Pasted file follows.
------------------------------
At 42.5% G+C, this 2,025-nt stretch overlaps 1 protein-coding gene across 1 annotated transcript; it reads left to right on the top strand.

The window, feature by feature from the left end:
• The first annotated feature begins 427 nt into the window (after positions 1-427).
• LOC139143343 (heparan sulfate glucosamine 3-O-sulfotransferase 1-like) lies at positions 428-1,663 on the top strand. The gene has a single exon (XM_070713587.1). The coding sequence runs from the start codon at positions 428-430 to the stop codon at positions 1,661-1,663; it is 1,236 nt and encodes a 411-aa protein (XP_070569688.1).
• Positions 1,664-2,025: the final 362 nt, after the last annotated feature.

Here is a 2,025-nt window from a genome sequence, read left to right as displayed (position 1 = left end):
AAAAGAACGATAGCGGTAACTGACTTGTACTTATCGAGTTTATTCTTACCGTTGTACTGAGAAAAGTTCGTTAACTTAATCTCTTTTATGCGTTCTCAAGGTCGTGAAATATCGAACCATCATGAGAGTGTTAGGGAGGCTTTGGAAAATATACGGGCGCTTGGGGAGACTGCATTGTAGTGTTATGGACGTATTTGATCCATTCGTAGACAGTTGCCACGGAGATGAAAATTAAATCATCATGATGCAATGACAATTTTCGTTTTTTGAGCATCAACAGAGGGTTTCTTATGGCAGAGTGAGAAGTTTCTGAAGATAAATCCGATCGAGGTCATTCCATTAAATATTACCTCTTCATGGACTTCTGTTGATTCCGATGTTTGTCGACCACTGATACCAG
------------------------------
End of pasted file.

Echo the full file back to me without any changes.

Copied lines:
At 42.5% G+C, this 2,025-nt stretch overlaps 1 protein-coding gene across 1 annotated transcript; it reads left to right on the top strand.

The window, feature by feature from the left end:
• The first annotated feature begins 427 nt into the window (after positions 1-427).
• LOC139143343 (heparan sulfate glucosamine 3-O-sulfotransferase 1-like) lies at positions 428-1,663 on the top strand. The gene has a single exon (XM_070713587.1). The coding sequence runs from the start codon at positions 428-430 to the stop codon at positions 1,661-1,663; it is 1,236 nt and encodes a 411-aa protein (XP_070569688.1).
• Positions 1,664-2,025: the final 362 nt, after the last annotated feature.

Here is a 2,025-nt window from a genome sequence, read left to right as displayed (position 1 = left end):
AAAAGAACGATAGCGGTAACTGACTTGTACTTATCGAGTTTATTCTTACCGTTGTACTGAGAAAAGTTCGTTAACTTAATCTCTTTTATGCGTTCTCAAGGTCGTGAAATATCGAACCATCATGAGAGTGTTAGGGAGGCTTTGGAAAATATACGGGCGCTTGGGGAGACTGCATTGTAGTGTTATGGACGTATTTGATCCATTCGTAGACAGTTGCCACGGAGATGAAAATTAAATCATCATGATGCAATGACAATTTTCGTTTTTTGAGCATCAACAGAGGGTTTCTTATGGCAGAGTGAGAAGTTTCTGAAGATAAATCCGATCGAGGTCATTCCATTAAATATTACCTCTTCATGGACTTCTGTTGATTCCGATGTTTGTCGACCACTGATACCAG